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Interview thank you notes are important, but a lot of people fail to take this basic step. While unlikely to make an employer totally reverse an opinion about you, when done well, thank-you notes can help you stand out from a crowd of applicants. Consider that a lot of employers interview numerous candidates, many of whom gave similar answers to a series of basic questions. If you want hiring managers to remember you favorably, write a knockout thank-you note; it may make a difference.
Interview thank you notes
If your messages don’t go beyond the following trite and inappropriate phrases and sentiments, you’ll want to up your game to help your cause.
“Thank you for the opportunity to interview for the position.”
If you really want to stand out, consider briefly referencing an off-handed comment the interviewer made, especially if you think it will help the person remember you favorably. For example, “Thank you for the opportunity to interview for the position. Since you mentioned you are swamped with the XYZ project, it was so thoughtful of you to spend an hour with me. I hope you’ll agree, based on my qualifications and background in ABC, I could quickly and easily jump in to help your team achieve its next big goal.”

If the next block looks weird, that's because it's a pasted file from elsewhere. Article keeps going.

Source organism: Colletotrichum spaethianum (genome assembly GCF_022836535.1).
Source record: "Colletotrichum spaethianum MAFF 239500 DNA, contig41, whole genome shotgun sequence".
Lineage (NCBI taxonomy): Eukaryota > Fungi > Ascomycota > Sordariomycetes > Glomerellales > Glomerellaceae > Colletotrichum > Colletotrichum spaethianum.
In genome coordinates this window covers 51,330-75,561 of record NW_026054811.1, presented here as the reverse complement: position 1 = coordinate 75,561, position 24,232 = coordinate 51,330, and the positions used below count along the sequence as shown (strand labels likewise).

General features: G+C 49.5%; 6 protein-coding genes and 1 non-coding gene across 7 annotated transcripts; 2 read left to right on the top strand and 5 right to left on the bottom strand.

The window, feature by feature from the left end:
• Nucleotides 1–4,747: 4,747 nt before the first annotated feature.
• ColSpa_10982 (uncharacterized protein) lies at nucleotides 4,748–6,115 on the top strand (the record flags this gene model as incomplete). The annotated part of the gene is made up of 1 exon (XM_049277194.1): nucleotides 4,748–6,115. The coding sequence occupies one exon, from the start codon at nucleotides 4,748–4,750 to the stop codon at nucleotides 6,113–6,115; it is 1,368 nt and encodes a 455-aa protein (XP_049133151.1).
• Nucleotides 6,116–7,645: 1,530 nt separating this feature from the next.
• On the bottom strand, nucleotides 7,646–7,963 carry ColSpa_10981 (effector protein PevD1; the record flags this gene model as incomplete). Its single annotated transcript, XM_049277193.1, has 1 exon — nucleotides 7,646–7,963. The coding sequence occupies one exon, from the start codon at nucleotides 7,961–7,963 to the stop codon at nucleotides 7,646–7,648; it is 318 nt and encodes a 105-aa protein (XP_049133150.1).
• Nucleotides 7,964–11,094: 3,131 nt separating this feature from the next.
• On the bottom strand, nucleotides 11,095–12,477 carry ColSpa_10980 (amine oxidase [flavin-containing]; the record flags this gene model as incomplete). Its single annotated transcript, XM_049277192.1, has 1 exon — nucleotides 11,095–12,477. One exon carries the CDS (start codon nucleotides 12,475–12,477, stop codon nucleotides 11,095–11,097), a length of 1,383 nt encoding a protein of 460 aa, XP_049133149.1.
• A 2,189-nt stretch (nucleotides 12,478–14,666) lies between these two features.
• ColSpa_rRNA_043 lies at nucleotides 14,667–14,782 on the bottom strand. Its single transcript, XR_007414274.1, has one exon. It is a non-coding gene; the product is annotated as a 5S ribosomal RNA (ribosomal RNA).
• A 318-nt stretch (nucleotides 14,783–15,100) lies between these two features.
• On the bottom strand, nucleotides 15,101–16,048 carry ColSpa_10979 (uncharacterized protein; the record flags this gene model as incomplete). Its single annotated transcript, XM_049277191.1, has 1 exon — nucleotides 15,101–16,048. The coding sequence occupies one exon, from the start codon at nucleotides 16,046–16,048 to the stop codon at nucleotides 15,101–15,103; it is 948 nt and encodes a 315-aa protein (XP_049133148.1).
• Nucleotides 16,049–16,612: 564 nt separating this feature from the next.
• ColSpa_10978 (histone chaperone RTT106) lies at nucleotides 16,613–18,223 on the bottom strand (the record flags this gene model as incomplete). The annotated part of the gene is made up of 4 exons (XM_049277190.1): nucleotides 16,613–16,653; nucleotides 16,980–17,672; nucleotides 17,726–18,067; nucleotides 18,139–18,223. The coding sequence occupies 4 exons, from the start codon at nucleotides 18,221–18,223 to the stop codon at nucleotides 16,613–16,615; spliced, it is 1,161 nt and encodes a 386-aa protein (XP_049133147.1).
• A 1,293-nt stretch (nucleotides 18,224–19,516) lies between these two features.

“I believe my qualifications are perfect for this job.”
Don’t write a note saying you’re qualified unless you can back it up with some specifics.
“I’m sorry it’s taken me so long to get back to you.”
This is probably one of the worst things you can say in a thank-you note, as you effectively point out that you can’t manage your time well enough to get a basic project finished.
“Please enjoy this gift as a token of my appreciation.”
Do not expect a grand gesture, such as sending flowers or cookies, will help an employer decide to hire you.
“I’m calling to follow up.”
It’s OK to call to follow up via phone after a certain time frame. (Hopefully, a time period you determined before you left the interview.) However, a phone call is not an appropriate or effective way to thank the interviewer. If anything, it could cause you to receive negative attention, as it may annoy him or her.
A thank you note is your chance to stand out; make sure the employer’s impression of you after reading your message is positive and you’ll have a much better chance to move on in the process.
Read the rest on my U.S. News & World Report column.
photo by maher berro
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Article by Miriam Salpeter
Are you a job seeker or small business owner? You’ve come to the right place. Miriam Salpeter, author of Social Networking for Business Success, Social Networking for Career Success and 100 Conversations for Career Success is a CNN-named "top 10 job tweeter" and on Forbes' list of "best career resources." An expert source for CNN, The Wall Street Journal, The New York Times and other media outlets, she offers cutting-edge information on the latest trends to help you succeed in your business or career. Miriam is an in-demand writer, speaker and coach for small business owners and job seekers. Let's get this done!